Photo Caption: During one of the Image Women’s Empowerment Workshop sessions, women discuss how they can paint their vision for the future of their workplace.
On August 27, the High Atlas Foundation (HAF) conducted its twenty-ninth 4-day Imagine Women’s Empowerment Workshop with 21 participants from the Sadaka Slimania Cooperative in Berkane province. The workshop was funded by the USAID Farmer-to-Farmer program which connects U.S. technical expertise to agricultural cooperatives, associations, and initiatives throughout the world.
Sadaka Slimania Cooperative is a cooperative whose members genuinely impressed me. Interaction with and appealing to the people around you during a workshop is an inspiring exercise as a trainer who is still learning from every workshop. The workshop gives a deep understanding, whether to participants or trainers, to think about one’s next step, tomorrow, and future. Briefly, one’s vision!
Bouchakour is a quiet village with green areas surrounded by sizable farms of lemon. With the quietness of nature and trees, you feel the breath of people’s souls–people who are restricted by the beliefs they live with–and beliefs they cannot change or even think to change.
The last word of change during the workshop became a symbol for women to strive as much as possible to achieve their dreams. The women understood the real meaning of change: to start from yourself first, to ask yourself what it is you need and want, how far you are from achieving this dream, and why you might be so far away from realizing these goals.
Every single day, I discovered new souls around me, new smiling faces, and this positive energy seemed to move magically from one participant to another. I asked the women: “What happened to you?”
The majority of them answered me: “We kept all the bad things and all the good things in our hearts. We hurt ourselves because we had no way to express what we feel. We were taught to think only about others, never ourselves, so we felt ashamed to express our feelings no matter how small or significant. NOW we are looking for ourselves in every exercise we do, in every word we hear, and in every affirmation we say. It is our time to wake up!’
Their words impressed me. At the same time, it made me doubt whether they were sure of what exactly they were saying and whether there would be any implementation, any follow-up, of their affirmations– especially in relation to some specific areas.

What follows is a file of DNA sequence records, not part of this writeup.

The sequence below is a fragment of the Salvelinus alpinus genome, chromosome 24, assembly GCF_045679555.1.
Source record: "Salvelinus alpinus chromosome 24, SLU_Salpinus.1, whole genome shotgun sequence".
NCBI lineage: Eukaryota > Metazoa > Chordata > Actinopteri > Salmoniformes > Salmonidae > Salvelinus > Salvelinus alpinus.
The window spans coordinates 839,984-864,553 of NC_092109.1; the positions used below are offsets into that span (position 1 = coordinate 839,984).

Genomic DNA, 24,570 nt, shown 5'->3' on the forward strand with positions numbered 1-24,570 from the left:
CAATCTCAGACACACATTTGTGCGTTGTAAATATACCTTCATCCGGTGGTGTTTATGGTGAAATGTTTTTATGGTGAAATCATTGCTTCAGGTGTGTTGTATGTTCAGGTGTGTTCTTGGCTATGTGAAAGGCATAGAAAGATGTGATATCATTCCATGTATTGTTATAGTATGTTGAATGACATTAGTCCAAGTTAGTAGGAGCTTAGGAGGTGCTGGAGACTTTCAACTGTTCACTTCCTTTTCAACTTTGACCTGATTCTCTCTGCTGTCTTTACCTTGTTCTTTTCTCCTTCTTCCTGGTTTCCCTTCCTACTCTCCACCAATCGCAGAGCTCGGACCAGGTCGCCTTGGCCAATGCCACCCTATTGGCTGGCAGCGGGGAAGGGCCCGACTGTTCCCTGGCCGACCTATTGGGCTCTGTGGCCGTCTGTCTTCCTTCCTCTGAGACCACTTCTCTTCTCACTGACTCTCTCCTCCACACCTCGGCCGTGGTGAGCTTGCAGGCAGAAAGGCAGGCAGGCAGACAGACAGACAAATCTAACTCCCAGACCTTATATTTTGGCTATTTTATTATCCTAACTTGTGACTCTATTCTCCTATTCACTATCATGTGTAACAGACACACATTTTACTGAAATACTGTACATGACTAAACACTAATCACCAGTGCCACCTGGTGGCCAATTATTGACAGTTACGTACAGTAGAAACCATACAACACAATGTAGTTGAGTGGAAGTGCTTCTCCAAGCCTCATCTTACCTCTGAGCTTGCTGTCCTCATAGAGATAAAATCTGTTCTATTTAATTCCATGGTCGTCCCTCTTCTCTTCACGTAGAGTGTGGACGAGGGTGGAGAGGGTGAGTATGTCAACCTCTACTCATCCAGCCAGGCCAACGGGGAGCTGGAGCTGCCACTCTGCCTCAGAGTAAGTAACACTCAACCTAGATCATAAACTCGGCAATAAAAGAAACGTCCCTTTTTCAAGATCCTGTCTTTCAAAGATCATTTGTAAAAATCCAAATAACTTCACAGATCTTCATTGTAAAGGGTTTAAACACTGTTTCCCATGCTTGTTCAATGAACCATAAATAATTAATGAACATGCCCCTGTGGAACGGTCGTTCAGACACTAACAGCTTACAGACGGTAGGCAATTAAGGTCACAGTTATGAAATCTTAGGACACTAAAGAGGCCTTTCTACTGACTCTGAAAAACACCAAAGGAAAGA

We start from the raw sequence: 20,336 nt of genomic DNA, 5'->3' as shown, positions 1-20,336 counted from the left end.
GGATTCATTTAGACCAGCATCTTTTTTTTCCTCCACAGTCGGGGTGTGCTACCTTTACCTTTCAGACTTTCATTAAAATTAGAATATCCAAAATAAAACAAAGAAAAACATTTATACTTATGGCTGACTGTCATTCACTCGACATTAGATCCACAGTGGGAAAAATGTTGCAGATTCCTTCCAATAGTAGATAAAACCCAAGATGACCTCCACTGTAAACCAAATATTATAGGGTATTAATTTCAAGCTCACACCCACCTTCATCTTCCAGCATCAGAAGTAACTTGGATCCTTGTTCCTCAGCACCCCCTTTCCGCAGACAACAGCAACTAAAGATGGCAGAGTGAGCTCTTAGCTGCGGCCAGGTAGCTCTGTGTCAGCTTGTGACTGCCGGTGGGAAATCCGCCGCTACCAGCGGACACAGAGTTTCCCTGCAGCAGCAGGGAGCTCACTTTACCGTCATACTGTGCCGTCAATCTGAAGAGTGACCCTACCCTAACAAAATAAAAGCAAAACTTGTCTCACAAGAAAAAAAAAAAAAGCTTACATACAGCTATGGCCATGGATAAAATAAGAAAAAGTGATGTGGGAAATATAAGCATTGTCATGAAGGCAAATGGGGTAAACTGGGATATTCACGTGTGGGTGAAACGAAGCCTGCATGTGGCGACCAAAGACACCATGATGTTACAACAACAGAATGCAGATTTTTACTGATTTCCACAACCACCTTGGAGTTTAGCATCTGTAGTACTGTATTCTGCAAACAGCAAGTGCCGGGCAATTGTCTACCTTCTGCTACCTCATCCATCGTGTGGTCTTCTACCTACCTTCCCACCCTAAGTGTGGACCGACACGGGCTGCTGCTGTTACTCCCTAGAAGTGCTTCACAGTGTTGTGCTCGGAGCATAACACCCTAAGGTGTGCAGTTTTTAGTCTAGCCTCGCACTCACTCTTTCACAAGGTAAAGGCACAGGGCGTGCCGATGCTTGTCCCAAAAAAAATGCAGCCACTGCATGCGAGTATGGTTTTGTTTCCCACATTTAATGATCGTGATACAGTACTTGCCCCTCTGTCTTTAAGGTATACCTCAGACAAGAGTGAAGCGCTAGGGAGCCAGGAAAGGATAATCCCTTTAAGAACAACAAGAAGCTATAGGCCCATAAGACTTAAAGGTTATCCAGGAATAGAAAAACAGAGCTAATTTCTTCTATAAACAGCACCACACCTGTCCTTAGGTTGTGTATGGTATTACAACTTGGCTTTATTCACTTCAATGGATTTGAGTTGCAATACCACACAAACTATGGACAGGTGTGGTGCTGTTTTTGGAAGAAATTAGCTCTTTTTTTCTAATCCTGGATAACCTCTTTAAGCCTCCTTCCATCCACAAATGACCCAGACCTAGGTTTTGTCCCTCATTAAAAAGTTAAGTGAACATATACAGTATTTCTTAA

A hug is the biggest sign of gratitude while delivering participants’ certifications.
“Body” was one of the areas we discussed in which all the women participated. Twenty-one women stood up and started working on their affirmations in front of one another. Twenty-one women affirmed to take care of their bodies that day.
Naziham, one of the participants, had exhausted her body in the past with the heavy daily activities at her farm. After a long conversation during the Body lecture, she stood up and went forward, taking the four steps which helped her to embrace an affirmation for her body. Finally, she became convinced–and convincing: “I am Naziha, and I have 2 hours per day to relax, rest, and take care of my body.”
Rahma, another participant, shared her affirmation with us: “The body is a trust from God, and it is my duty to preserve it and not overburden it. So, I am Rahma. I care for my body. I take care of this gift.”
All the women who participated in the workshop found “growing edges” in themselves. They discovered a major common burden in blaming solely themselves when things go awry. They admitted that nothing could be more important than themselves and that everything in life is easy if they look at it from their own logic–and from their core beliefs that embody the strengths that help them to transform.
The entirety of the four days were a beautiful journey for all of us. We needed something that would give us a healthy dose of faith and patience. Under these unique circumstances in which we continue to live through the COVID-19 pandemic, it was a good time to test our inner soil and water our seeds, whether they represent love, hope or forgiveness, and to simultaneously neglect our weeds.
The workshop is over now, but its end has brought a new beginning for each of us to move forward beyond empowerment. Now, it’s time for implementation and application in our daily lives.
Ibtissam Niri is an Empowerment Trainer of the High Atlas Foundation in Morocco.